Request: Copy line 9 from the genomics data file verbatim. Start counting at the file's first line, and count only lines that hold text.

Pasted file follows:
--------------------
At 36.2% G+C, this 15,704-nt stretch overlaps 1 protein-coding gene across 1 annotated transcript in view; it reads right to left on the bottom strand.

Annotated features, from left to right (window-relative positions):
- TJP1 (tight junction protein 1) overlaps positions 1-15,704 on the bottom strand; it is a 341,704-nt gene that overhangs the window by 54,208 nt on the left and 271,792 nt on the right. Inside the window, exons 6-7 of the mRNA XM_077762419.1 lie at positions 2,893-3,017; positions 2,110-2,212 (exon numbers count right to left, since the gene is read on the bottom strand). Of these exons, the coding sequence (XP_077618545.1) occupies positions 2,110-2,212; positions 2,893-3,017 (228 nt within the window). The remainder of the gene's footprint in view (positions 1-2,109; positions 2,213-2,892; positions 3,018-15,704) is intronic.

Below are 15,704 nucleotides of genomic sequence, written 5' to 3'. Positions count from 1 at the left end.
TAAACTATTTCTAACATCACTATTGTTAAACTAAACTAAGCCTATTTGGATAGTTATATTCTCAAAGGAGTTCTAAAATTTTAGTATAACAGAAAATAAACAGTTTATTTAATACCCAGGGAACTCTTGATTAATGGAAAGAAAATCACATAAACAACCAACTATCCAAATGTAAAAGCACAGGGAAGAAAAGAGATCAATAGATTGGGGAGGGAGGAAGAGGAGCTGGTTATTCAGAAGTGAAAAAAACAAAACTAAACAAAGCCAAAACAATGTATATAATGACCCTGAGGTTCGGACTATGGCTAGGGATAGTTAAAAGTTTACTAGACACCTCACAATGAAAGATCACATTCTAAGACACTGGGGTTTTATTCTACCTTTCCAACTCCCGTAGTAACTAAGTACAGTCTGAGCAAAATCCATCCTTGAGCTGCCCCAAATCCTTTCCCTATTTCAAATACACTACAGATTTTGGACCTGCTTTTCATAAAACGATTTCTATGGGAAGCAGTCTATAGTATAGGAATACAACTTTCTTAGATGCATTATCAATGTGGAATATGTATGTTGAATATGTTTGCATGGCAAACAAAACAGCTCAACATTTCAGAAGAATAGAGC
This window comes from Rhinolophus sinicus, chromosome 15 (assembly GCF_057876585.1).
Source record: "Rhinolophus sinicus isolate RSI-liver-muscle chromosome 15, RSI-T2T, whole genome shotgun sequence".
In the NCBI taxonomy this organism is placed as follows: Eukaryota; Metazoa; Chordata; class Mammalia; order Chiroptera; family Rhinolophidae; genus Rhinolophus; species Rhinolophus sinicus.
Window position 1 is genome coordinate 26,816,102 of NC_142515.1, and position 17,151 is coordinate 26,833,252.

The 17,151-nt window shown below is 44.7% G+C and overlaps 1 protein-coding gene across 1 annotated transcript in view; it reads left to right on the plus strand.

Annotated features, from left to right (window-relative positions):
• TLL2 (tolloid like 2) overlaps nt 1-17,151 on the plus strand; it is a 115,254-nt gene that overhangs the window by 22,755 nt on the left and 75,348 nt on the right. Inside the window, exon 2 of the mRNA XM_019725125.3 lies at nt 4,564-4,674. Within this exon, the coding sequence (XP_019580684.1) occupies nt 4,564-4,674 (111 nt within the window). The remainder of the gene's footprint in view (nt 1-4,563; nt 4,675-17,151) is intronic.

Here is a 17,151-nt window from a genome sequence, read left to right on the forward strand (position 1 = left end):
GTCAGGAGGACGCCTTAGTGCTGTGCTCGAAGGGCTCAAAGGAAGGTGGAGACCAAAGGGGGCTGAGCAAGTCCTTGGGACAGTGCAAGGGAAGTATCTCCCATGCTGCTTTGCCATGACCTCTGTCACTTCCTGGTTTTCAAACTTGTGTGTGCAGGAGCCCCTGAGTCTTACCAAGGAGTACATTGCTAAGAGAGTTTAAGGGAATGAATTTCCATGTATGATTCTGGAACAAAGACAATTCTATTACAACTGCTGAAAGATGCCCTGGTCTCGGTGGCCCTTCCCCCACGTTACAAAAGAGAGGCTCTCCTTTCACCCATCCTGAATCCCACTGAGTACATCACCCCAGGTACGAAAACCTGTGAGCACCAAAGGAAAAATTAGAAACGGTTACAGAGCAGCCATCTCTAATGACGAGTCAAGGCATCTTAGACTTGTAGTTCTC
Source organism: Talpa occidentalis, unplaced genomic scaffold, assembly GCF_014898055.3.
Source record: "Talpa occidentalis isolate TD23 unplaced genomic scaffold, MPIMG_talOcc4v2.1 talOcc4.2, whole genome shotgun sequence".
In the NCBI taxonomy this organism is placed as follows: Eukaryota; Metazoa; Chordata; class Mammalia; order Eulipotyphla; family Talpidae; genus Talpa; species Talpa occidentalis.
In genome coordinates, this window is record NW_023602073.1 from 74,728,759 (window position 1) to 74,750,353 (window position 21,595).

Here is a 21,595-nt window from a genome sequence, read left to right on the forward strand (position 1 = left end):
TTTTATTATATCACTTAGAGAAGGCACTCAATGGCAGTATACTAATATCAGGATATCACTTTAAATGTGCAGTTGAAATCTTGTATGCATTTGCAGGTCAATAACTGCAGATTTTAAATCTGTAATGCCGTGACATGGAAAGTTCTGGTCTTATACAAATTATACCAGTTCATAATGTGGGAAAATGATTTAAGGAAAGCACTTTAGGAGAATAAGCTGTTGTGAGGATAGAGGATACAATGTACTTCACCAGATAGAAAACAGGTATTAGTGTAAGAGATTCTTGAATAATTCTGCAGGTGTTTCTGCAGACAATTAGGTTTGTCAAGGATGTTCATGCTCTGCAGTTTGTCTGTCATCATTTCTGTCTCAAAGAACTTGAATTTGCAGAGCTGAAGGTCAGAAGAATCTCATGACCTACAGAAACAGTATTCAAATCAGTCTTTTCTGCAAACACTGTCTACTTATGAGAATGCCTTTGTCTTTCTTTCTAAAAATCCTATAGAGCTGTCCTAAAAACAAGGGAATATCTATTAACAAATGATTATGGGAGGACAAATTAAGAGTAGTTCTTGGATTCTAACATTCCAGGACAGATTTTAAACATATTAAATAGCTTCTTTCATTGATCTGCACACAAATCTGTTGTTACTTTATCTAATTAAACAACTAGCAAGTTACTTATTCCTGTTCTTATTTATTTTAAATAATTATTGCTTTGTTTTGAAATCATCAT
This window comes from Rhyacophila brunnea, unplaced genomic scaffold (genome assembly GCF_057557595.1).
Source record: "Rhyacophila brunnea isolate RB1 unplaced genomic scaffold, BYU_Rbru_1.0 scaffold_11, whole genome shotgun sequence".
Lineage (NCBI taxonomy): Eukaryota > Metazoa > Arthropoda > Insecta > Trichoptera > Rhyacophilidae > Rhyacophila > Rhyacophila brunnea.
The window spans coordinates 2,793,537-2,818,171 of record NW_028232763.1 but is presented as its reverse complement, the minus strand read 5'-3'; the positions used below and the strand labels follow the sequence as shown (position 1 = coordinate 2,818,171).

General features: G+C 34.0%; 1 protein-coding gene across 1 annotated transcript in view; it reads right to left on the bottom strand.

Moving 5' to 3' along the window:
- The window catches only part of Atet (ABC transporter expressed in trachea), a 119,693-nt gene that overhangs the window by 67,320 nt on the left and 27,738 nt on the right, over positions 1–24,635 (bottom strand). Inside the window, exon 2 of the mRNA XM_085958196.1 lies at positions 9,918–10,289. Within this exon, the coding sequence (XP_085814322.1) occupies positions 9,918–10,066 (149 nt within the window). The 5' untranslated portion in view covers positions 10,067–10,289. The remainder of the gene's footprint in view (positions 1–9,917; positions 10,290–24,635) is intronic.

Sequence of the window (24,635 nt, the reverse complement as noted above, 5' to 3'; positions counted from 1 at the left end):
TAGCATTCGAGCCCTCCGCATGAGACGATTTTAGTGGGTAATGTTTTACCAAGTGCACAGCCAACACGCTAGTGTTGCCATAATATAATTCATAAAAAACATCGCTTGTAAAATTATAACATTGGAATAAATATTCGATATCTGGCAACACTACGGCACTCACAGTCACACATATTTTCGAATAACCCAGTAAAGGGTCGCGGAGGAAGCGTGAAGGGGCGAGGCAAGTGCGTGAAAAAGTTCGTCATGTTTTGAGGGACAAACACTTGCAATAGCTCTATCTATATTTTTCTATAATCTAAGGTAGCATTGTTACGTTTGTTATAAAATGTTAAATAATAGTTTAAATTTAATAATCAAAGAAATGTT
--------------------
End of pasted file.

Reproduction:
Window position 1 is genome coordinate 26,816,102 of NC_142515.1, and position 17,151 is coordinate 26,833,252.